NEW YORK, Feb. 17, 2016 /PRNewswire/ -- Security vs. Privacy
The growing digitisation of police forces around the world has resulted in an increased use of new technologies. The deployment of Facial Recognition Technology (FRT) in police forces all over the globe is in its very early stages as there are several technological, social, and legislative issues to contend with. This article takes a look at facial recognition technology in the United Kingdom's security sector before commenting on the wider global implications.
Together with society in general, the security industry is also becoming increasingly digitised. The law enforcement segment continues to evolve as Big Data innovations offer potential step-change benefits to the way security agencies and police forces operate. Urbanisation and the concept of Safe Cities, the increasing use of smart devices, demand for more mobility, need for collaboration, and the ability to "do more with less" are all key factors driving the adoption of new technologies in this segment. Wearable security devices such as body-worn cameras are starting to gain traction in the law enforcement segment, while new analytical software is helping law enforcement agencies gain a better understanding of their operating environment. One key piece of this growing drive for improved situational awareness is the use of Facial Recognition Technology (FRT). As part of a significant security research programme, Frost & Sullivan has engaged with end users in the security industry and police forces in the United Kingdom to assess the market penetration and enduser adoption of FRT.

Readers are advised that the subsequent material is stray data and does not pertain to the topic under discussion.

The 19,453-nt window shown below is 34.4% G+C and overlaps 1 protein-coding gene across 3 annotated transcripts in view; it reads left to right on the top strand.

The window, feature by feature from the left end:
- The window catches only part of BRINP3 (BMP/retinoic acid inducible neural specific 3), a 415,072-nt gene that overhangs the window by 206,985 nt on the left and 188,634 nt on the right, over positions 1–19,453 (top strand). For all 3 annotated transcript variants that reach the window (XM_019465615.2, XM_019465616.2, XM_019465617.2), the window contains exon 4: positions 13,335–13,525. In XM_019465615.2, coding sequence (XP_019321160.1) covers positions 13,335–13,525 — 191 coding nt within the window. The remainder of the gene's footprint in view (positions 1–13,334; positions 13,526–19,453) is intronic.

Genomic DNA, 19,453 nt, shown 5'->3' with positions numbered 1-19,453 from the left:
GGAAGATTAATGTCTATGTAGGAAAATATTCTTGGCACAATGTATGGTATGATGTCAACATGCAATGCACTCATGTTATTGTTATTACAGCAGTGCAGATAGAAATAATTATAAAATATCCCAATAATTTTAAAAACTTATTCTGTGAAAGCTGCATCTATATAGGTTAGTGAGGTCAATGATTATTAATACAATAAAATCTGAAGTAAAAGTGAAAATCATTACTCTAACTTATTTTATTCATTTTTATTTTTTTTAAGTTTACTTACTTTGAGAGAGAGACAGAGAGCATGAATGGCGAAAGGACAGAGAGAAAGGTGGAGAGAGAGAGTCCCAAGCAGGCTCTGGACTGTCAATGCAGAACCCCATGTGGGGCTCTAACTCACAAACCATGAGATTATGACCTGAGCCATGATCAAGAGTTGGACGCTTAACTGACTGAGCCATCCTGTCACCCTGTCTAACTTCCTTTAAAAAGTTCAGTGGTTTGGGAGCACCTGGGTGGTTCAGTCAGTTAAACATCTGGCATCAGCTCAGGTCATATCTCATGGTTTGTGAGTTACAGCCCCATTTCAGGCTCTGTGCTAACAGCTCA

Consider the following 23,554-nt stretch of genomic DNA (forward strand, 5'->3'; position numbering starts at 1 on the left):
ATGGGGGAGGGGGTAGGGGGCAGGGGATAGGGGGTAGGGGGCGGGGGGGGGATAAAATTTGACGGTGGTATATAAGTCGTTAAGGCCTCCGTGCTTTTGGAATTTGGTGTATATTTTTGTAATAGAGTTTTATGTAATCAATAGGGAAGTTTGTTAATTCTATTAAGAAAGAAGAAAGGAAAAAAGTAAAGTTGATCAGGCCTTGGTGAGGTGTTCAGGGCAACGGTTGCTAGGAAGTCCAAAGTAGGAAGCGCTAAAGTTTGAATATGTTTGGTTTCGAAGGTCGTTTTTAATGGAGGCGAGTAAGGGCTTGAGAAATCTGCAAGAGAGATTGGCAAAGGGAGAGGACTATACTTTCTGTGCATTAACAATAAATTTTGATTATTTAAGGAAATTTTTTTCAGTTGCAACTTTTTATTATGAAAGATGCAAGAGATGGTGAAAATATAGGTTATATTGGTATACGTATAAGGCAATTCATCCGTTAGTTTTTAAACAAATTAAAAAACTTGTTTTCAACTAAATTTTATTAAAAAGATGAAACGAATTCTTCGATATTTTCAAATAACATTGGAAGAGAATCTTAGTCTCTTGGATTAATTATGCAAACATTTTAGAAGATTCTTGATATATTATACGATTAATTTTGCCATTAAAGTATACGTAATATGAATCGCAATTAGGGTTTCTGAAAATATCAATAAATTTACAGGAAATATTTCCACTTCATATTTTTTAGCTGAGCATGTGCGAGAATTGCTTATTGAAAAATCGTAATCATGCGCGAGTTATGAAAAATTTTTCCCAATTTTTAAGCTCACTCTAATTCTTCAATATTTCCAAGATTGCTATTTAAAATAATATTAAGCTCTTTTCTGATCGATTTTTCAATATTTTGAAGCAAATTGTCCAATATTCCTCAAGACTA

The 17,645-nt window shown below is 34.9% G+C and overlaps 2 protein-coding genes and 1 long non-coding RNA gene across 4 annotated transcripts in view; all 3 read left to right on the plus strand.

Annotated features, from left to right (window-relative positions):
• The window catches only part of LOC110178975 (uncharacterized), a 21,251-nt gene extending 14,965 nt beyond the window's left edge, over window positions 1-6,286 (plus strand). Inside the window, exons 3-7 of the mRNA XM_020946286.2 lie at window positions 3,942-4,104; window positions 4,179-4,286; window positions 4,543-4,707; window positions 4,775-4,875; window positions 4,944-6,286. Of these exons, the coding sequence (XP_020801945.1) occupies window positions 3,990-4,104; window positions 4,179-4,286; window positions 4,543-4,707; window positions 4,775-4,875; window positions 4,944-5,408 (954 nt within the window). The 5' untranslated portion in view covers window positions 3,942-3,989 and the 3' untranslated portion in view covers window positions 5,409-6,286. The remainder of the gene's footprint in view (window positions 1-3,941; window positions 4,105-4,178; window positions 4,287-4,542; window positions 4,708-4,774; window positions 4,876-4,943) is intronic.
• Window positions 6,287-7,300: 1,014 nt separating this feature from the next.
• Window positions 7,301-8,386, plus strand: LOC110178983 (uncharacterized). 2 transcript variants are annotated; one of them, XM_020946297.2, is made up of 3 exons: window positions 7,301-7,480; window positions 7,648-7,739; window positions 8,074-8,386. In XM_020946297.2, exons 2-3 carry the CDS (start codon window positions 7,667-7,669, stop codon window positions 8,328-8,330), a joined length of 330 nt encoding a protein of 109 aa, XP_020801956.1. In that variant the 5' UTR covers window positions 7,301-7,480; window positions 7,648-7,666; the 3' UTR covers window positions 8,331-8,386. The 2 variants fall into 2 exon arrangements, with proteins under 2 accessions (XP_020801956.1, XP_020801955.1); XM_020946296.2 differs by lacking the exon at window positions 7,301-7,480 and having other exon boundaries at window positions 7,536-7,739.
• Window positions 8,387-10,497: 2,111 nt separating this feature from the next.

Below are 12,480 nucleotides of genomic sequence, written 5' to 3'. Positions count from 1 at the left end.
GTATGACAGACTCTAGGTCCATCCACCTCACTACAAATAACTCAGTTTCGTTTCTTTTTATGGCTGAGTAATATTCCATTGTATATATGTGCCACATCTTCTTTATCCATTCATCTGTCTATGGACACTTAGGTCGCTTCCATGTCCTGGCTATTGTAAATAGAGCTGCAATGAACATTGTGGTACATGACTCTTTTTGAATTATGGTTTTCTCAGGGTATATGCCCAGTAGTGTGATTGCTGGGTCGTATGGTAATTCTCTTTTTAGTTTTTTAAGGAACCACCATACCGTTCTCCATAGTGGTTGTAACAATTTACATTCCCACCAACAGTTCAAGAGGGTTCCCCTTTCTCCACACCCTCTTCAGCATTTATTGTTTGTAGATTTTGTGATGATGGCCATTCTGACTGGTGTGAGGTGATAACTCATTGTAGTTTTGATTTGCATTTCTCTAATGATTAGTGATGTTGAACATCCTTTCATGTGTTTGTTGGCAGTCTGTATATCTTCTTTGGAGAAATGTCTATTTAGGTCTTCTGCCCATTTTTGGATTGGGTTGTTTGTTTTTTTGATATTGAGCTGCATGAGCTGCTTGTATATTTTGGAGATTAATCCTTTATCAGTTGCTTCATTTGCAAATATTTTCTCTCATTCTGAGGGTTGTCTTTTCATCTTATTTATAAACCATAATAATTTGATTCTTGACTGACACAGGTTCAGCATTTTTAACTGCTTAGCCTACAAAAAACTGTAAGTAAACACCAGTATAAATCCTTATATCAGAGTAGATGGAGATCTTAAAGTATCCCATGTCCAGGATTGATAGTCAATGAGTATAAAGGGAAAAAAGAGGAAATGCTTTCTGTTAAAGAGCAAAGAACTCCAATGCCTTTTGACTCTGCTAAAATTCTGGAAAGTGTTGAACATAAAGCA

The adoption of FRT by police forces in the United Kingdom is driven by various end-user perception factors linked to cost benefits and influenced by budget availability and political intentions. However, FRT adoption is also deeply affected by external socio-political pressures—principally those concerning legal constraints and privacy issues. It is important to contextualise technology adoption within the macro-environment, especially in terms of socio-political perception and legality in the case of FRT adoption in the law enforcement sector, as these socio-political forces will continue to shape the future agenda for FRT development. It is also essential to assess the current state of FRT adoption and the reality of the outcomes that FRT delivers to end users. This will help increase the understanding of what developments are needed in the next
few years to help police forces overcome the challenges associated with adopting FRT technology. Finally, it is imperative to look at possible future developments, which will provide an indication of where the FRT market is headed.
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